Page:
Thursday, May 17, 2007

FOIA

I got a very surprising email this morning from the NSF. Someone made a Freedom of Information Act request to get a copy of one of my NSF grant proposals. Now, I know that technically this is allowed - in principle, if someone wanted to, they could get (via FOIA) copies of their direct competitor's federal grants (with certain privacy information like social security numbers redacted). However, I've never actually heard of anyone doing this in practice - it's just not cricket, so to speak. The NSF gave me the name of the person, and I'm left to wonder: did they do this just to see an example of a funded proposal? Why didn't they contact me directly? Did they know that NSF was going to tell me about this? It's all perfectly legal, but I find it unsettling, and I can't pinpoint the precise reason. Has this ever happened to anyone else out there?

10 comments:

Anonymous said...

So if someone just asked you for a copy, would you provide it?

Doug Natelson said...

That would depend a little on the exact circumstances. Probably so; I have in the past when a junior colleague wanted to see one. If one of my direct competitors wanted a copy, I'd want to know why, though they're a possible reviewer anyway.

Aaron said...

In Michael Chricton's new book Next, he speaks of this sort of thing. Two junior geneticists submit a grant proposal which is rejected. Then, a few months later, they find out one of the prominent scientists in their field (he was, most assuredly, on the review committee for the grant) is doing exactly the same experiment in their proposal. I wonder if this sort of thing actually ever happens.

Incoherent Ponderer said...

I think most likely scenario (and since you know the identity, you may know better) is to get a successful proposal to get an idea of writing style/level of depth/breadth, as well as examples of teaching component.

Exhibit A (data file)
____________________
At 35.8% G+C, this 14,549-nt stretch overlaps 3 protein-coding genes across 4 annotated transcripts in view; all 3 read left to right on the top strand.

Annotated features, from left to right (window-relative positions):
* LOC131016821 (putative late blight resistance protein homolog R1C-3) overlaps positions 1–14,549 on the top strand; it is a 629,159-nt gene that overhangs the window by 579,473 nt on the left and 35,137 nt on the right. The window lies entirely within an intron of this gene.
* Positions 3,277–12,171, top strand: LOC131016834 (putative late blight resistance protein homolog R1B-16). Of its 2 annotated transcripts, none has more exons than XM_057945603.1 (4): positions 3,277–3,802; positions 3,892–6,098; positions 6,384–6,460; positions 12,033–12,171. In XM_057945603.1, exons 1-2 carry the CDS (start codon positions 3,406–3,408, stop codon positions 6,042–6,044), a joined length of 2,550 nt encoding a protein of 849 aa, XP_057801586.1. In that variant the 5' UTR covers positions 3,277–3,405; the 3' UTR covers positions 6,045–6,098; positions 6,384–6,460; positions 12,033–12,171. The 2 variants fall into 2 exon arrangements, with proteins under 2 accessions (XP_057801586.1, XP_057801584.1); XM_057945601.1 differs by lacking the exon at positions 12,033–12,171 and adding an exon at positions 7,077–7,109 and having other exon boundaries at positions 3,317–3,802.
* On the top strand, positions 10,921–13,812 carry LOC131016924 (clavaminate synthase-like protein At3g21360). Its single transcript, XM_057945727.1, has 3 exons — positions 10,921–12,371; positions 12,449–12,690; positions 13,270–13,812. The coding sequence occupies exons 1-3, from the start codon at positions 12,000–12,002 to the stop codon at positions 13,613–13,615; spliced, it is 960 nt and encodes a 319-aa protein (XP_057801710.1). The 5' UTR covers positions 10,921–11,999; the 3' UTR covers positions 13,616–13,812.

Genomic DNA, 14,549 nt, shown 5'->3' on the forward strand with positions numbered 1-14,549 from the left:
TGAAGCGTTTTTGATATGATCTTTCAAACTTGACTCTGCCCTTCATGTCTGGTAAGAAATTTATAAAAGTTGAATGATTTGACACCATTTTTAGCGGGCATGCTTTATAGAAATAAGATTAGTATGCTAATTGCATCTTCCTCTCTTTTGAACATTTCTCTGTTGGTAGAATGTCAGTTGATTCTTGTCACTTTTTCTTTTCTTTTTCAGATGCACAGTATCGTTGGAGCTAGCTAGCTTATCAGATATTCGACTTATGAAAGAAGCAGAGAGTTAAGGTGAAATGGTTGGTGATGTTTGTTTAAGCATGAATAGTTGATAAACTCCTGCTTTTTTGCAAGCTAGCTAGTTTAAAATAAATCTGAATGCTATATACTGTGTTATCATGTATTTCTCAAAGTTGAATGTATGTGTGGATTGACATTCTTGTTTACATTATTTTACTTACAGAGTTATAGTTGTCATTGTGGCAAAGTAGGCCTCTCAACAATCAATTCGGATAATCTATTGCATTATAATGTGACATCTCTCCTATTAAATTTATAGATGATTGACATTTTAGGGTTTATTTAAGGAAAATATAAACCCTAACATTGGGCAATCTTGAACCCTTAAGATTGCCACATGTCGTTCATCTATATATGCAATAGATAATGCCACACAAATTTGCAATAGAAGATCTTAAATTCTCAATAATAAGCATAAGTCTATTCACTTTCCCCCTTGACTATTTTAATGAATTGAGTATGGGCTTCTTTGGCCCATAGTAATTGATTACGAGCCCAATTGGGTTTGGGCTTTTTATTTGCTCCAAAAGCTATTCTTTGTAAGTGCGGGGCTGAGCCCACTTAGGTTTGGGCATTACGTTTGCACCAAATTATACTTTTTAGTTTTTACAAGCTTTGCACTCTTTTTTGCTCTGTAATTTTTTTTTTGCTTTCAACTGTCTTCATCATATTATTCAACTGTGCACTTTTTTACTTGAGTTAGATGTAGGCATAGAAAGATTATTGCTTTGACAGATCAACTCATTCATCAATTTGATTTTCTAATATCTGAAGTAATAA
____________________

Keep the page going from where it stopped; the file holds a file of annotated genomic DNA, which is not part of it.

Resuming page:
I never requested anything from NSF, but I did get a few examples of successful proposals from colleagues in preparation for my NSF CAREER application. There is not much information out there, and I was admittedly pretty clueless as to what goes into such proposal.

I can see concerns that ideas could be copied, but I wouldn't worry - chances of someone getting funded on original idea are low enough, so that chances of getting funded with a copy-cat proposal are essentially zero - assuming of course people at NSF can recognize the copy-cat. In any case, I would be flattered, rather than paranoid, if I were you.

Dan M said...

Doug, I have to agree with IP. Flattered is the appropriate reaction. It's odd, but doesn't strike me as sinister.

Doug Natelson said...

I don't think it's sinister either, and "idea theft" is not an issue in the vast majority of things like this. I'm sure IP is right, but it just weirded me out a bit. Still, as Greg Boebinger once said about the Chinese allegedly trying to get secrets from Los Alamos, "It's a kind of peer review. You should start worrying when they don't want to know what you're working on."

Kun said...

Maybe you can ask NSF directly about this issue...

lost academic said...

You know, it probably seems more sinister put in this light, but I'm currently in the land of regulation and policy for some strange reason, and usually FOIA is one of the first ways a person from certain areas will think of, or advise another to get information. (Admittedly sometimes we DON'T like to use that route for exactly the reason that it becomes a matter of record that we asked, but it's a surefire way to get what you're looking for.) In my current field, we would think it highly inappropriate to ask _you_ for the grant proposal and literally have gone without it rather than do so. Strange, but that's how it is!

DrugMonkey said...

Did you ever figure out what this was all about?

Pascale Hammond Lane said...

@Aaron:
I do know of a situation where this occurred in real life. I lost all respect for this person when I heard about it. It is really hard to prove, though. Yes, s/he was on the study section that reviewed the unfunded study. Yes, this was proposed in that study. But can we really know for sure that their lab wasn't moving in this direction anyway? In this case, someone in the lab was able to confirm this asshattery, but s/he wouldn't bring it to light because our society is so "rewarding" to whistleblowers.